September is National Prostate Cancer Awareness Month

National Prostate Cancer Awareness Month is observed every September in the United States by health experts and advocates, and individuals concerned with men’s prostate health.  Designating a month for the disease serves the purpose of increasing public awareness of the importance of prostate health and screenings, educating about risk factors and symptoms, and advocating for further research on prostate health issues.

Prostate cancer is the second most common cancer in American men.  About one in nine men will be diagnosed with prostate cancer during his lifetime.  According to the American Cancer Society, there will be about 174,650 new cases of prostate cancer and about 31,620 deaths from prostate cancer in the United States during the year 2019.

There are several risk factors associated with prostate cancer, including family history, race, diet, etc., but the most common factor is age. Prostate cancer occurs mainly in older men.  About six in ten cases are diagnosed in men aged 65 or older, and it is rare before age 40.  The average age at the time of diagnosis is about 66.

While there are a lot of risk factors for prostate cancer, there are also good survival statistics associated with the disease.  Survival rates for prostate cancer are very high.  More than 2.9 million men in the United States who have been diagnosed with prostate cancer at some point are still alive today.

“Prostate cancer can be a serious disease, but most men diagnosed with prostate cancer do not die from it,” said Steve Karp, M.D., radiation oncologist at Cancer Treatment Center at Hazelton.  “Many men get treated for prostate cancer and continue to live healthy and normal lives.”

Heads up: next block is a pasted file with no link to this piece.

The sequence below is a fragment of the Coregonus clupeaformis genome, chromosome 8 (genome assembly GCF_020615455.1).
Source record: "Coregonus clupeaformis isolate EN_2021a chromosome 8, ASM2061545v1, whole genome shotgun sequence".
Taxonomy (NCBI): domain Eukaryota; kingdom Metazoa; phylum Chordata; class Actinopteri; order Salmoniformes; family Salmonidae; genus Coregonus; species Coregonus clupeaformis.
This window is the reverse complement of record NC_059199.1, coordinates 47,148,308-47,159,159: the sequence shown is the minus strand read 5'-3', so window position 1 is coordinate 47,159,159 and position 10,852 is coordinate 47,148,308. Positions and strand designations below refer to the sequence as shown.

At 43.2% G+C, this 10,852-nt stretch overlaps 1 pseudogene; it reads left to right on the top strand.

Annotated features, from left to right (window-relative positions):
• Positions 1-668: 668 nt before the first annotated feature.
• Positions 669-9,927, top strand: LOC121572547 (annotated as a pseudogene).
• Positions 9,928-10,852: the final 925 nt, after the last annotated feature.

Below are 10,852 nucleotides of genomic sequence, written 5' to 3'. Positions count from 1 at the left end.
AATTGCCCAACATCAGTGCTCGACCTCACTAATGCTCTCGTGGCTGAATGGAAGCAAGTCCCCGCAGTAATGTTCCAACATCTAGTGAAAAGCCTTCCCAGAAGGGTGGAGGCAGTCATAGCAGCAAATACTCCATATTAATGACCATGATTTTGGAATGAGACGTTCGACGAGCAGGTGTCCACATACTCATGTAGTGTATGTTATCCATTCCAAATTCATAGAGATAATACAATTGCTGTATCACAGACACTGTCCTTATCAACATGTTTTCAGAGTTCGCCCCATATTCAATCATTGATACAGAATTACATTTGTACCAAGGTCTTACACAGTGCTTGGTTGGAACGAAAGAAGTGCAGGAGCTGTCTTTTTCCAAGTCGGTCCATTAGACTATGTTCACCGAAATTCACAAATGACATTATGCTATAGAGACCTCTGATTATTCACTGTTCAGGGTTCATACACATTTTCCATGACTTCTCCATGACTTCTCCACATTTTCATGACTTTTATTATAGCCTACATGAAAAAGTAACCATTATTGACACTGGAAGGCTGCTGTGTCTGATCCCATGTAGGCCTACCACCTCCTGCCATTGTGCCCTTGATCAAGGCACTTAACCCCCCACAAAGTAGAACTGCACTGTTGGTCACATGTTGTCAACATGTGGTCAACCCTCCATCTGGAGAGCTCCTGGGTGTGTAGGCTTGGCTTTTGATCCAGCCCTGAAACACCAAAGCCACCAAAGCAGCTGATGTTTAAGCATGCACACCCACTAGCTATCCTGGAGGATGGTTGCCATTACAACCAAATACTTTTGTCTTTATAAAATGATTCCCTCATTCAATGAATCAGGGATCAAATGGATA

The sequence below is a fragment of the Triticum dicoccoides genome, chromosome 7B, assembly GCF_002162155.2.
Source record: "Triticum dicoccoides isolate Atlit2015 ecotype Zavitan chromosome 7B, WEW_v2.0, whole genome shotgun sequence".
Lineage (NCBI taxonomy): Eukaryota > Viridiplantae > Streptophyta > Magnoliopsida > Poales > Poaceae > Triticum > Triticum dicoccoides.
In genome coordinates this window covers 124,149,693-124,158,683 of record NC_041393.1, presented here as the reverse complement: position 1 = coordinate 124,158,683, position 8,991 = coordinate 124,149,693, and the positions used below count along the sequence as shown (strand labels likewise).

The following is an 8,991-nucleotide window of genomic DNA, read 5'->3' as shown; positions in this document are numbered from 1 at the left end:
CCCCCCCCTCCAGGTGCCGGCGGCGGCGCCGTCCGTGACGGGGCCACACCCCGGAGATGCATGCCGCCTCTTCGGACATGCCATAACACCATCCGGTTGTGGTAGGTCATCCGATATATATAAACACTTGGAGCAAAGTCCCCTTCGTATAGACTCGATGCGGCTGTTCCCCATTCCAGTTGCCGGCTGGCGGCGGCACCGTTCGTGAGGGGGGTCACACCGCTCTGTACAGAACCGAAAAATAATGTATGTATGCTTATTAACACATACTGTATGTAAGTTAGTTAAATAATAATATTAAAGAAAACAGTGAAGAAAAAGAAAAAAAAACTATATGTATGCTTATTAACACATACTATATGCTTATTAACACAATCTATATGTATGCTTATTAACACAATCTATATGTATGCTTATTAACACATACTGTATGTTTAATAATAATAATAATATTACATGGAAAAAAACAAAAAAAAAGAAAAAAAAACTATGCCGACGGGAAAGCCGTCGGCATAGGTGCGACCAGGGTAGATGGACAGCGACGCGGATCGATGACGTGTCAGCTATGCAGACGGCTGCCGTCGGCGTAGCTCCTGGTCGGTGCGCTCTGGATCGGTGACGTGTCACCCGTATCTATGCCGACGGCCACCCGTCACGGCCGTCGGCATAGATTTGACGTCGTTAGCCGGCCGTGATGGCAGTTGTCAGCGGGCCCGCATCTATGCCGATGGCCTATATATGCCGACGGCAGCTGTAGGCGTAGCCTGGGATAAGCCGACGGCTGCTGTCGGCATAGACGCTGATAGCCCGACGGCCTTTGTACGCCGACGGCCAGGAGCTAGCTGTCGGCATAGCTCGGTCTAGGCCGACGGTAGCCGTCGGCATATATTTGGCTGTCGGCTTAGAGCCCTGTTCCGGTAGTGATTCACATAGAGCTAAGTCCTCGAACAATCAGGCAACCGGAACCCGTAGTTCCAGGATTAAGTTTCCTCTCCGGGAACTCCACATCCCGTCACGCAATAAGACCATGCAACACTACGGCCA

At the Cancer Treatment Center at Hazelton, men diagnosed with prostate cancer may be offered several types of treatments, one of which is a procedure known as brachytherapy.  In this type of treatment, which may be used alone or in a combination with daily x-ray treatments, small radioactive seeds are implanted in the prostate gland.  Guided by an ultrasound device, our physicians insert the seeds with a needle into the prostate. Over the course of several months, the seeds give off radiation to the immediate surrounding area, killing the prostate cancer cells.  In the end, the radioactive material degrades, and the seeds that remain are harmless.  Patients who undergo brachytherapy are usually allowed to return home on the same day.  Brachytherapy has been shown to provide excellent long-term success rates with minimal side effects while offering an alternative to surgical removal of the prostate gland.  Many patients also prefer this option primarily because it doesn’t require daily visits to the treatment center.

To learn more about prostate cancer, please visit the Prostate Cancer Foundation at www.pcf.org.  To find out more about how the Cancer Treatment Center at Hazelton treats prostate cancer, please click here.